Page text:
5 Popular Misconceptions About NASA

Despite NASA's award-winning social media and web outreach efforts, there are still massive gaps between the public's perception of the agency, and the reality. And unless you are a big space geek like me with daily space Google alerts, it's not unreasonable to be a bit confused.
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Me: "Didn't you hear? NASA's planning to visit an Asteroid."
Steve: "Wait, didn't NASA get shut down after the Space Shuttle?"
Me: (Uh oh, not this conversation again...)

While Steve's facts may be fuzzy, one thing is clear: despite NASA's award-winning social media and web outreach efforts, there are still massive gaps between the public's perception of the agency, and the reality. And unless you are a big space geek like me with daily space Google alerts, it's not unreasonable to be a bit confused.

So why does this matter? For one, 16.8 billion of our tax dollars are funding the agency. Second, NASA is currently up for reauthorization in Congress, and a recent draft bill includes a proposal to cut the agency's funding by $1 billion and redistribute what's left towards some pretty controversial projects -- like sending humans to an asteroid.

But how can we as a nation have an honest dialogue about the future of our space agency and its public value when the conversation has to begin with proving that NASA does still indeed exist? Here are five popular misconceptions about the space agency that are creating noise in NASA's PR signal:

#1. "Wasn't NASA shut down after the Space Shuttle?"

Since the 2011 retirement of the Space Shuttle program, the big white birds have been immortalized in museums across America. Last year, many of us marveled at the decommissioned Shuttle Endeavour piggy backing a Boeing 747 soaring over the Golden Gate Bridge, but the piece of information that slipped through the cracks is that while the Shuttle program may be over, the human spaceflight program still very much exists.

The combination of a costly $450 million per mission, ageing vehicles, and limited capabilities (the Shuttle could only get astronauts to low earth orbit), necessitated retiring the Space Shuttle in order to free up funds towards developing new transport vehicles.

The two programs paving the way for the future are the Commercial Crew Program designed to shuttle astronauts and cargo to the International Space Station, and the Orion Multi-Purpose Crew Vehicle, which when combined with newly designed heavy lift rockets, will be able to take astronauts farther from Earth than ever before - including Mars.

Until these new spacecraft are ready, our astronauts are catching lifts to the International Space Station via the Russian Soyuz vehicle, at $70 million a seat. At that cost, the Space Shuttle replacement can't come soon enough.

It's also worth mentioning that human spaceflight constitutes only 45-50 percent of NASA's budget, meaning that half of the agency is working on unmanned projects ranging from landing rovers on Mars to launching telescopes that are detecting potentially life-friendly Earth-like planets outside of our solar system.

The Word: NASA is still very much alive and kicking!

#2. "NASA is too expensive. How can we justify that kind of spending right now?"
Few will contend with the idea that NASA is a source for inspiration to children and adults alike, and a testament to the technological capabilities of American scientists and engineers. But the reality is, this stuff does cost money. And with the sequester wreaking havoc on all federal programs, these questions are more than pertinent.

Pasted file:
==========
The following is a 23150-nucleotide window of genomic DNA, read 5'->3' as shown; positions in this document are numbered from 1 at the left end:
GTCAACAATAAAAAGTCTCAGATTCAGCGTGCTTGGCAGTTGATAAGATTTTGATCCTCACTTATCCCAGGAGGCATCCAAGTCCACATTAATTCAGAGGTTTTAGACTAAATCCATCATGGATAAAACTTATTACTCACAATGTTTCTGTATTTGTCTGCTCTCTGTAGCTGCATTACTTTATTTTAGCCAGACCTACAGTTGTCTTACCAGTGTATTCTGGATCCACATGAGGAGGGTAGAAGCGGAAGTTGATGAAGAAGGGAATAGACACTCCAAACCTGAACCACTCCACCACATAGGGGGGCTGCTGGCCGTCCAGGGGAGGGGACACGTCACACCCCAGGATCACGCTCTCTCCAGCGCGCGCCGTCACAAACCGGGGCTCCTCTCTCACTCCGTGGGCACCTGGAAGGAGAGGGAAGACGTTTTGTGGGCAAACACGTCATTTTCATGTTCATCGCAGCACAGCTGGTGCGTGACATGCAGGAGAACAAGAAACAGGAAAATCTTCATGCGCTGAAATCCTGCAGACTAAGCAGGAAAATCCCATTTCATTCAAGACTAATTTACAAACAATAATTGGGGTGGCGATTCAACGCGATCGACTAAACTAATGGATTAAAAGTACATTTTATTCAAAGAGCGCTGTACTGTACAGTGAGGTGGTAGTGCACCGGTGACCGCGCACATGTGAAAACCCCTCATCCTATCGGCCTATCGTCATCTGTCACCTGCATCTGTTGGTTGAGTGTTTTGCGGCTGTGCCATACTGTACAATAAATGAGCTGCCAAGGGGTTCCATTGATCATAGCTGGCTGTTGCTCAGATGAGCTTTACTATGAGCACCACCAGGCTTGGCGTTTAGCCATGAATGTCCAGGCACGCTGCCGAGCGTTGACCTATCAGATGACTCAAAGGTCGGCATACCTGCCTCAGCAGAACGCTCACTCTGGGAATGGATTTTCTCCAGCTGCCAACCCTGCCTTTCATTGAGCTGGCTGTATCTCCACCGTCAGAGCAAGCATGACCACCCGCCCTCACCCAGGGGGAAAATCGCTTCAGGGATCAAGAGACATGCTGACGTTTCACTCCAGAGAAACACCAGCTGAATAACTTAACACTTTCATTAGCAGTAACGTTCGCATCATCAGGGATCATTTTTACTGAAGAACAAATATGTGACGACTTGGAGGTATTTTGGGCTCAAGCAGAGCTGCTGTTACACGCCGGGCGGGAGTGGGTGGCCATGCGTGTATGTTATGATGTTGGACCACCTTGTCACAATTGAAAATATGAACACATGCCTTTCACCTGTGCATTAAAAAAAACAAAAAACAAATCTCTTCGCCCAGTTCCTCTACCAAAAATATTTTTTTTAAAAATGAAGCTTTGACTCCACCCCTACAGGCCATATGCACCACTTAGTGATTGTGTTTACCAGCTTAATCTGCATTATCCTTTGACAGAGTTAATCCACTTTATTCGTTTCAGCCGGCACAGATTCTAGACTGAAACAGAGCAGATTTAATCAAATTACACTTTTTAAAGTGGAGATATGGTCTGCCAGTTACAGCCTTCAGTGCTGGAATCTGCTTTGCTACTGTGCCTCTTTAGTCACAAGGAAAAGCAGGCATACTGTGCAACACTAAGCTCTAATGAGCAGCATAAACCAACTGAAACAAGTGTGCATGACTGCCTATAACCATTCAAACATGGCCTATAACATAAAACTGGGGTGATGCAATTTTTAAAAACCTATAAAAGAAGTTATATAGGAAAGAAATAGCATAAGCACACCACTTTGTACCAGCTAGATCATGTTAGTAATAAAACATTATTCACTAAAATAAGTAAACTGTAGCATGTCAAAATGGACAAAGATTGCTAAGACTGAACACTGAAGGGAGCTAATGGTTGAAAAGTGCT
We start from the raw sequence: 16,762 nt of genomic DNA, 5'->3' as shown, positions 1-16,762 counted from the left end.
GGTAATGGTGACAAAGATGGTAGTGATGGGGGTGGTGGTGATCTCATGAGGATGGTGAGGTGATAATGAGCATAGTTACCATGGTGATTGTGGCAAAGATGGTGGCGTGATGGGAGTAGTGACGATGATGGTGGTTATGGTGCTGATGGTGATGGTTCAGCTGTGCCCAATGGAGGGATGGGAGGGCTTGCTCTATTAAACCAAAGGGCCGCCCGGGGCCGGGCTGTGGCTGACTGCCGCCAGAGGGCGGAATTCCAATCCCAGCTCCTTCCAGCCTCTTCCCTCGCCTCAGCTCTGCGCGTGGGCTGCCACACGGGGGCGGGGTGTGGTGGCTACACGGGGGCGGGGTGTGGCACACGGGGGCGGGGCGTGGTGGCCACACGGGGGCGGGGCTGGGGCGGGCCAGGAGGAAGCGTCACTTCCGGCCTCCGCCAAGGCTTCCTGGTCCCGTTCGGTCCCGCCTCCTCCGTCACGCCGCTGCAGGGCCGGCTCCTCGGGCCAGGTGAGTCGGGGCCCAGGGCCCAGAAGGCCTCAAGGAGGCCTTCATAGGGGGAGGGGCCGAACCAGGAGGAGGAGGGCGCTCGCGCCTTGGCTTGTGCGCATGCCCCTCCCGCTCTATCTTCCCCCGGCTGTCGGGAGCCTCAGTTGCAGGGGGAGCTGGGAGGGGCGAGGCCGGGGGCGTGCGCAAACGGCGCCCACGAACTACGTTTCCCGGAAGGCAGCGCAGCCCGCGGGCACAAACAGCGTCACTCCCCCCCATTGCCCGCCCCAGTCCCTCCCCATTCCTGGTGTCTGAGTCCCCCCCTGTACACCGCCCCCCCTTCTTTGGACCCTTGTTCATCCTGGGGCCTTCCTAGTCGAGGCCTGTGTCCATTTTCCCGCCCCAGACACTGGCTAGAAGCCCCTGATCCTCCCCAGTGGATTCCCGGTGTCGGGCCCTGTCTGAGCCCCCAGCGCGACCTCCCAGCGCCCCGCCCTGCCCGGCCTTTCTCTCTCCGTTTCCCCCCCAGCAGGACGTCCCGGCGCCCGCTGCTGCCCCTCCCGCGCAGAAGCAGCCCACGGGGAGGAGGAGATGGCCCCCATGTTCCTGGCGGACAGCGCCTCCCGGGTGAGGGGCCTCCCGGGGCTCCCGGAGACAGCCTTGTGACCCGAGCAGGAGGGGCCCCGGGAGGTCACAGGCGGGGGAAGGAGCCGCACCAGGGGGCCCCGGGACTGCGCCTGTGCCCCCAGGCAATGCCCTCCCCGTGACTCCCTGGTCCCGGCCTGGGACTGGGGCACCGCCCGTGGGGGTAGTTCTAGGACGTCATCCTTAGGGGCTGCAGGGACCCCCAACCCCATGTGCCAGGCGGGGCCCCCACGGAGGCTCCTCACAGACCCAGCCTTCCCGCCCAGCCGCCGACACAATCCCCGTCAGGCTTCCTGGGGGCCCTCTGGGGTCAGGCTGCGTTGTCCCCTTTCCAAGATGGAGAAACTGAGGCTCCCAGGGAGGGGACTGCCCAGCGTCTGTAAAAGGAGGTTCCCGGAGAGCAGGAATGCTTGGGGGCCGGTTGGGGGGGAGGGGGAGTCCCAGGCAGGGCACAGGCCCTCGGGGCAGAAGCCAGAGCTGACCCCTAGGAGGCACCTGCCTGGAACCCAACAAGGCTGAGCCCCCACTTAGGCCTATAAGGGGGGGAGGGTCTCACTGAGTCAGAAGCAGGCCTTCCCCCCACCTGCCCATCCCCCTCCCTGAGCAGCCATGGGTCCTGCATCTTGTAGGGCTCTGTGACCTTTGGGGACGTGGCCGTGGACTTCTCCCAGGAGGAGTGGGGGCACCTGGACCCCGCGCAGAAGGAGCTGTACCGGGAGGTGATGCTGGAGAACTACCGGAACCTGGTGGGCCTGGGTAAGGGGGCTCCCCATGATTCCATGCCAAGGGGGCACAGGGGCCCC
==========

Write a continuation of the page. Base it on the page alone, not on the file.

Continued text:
Yet before determining if the spending is worth it (as many of us have very strong opinions on), it's essential to first know how money we're actually talking about here.

Public opinion polls show that Americans believe that NASA takes up about 20% of the national budget. However, the overall annual NASA budget is only about 0.5% of U.S. Government spending. That's half a penny of every tax dollar. By comparison, in 2012, the government spent the same amount of money on Farm Subsidies (0.4%) and Agricultural Research (0.1%) as it did on NASA. And these numbers pale in comparison to the real big ticket items -- Defense (24.8%) Social Security (22%), and Healthcare (22.7%).

This is not to downplay the significance and priority of these other programs, nor is it to imply that NASA is cheap. Rather it provides perspective: even if we were to delete the space program altogether, it would hardly make a dent in our budgetary problems. And if history is any judge, we can probably assume those funds wouldn't be redirected to international aid and public education anyway.

The Word: NASA is not free, but it certainly isn't the cause of our financial woes.

#3. "Why are we spending all that money on Space when we could be spending it down here on Earth?"
There are currently no banks or shops in space, so it turns out every dollar NASA spends is spent right here down on Earth. The design, R&D, and manufacture of satellites, rockets, and other space-related technologies--and employing tens of thousands of people to do it--pump billions of dollars into the U.S. economy. Studies estimate a $7-$14 return on investment for every $1 of NASA expenditure, with all of it going directly back into the U.S. Treasury.

Much of NASA's work is conducted at 10 NASA field centers across the country that employ around 57,500 workers. Before the Space Shuttle retirement, the Kennedy Space Center accounted for $4.1 billion of financial activity in the state, and in 2009 Johnson Space Center in Houston generated $2.96 billion in business volume in the state of Texas.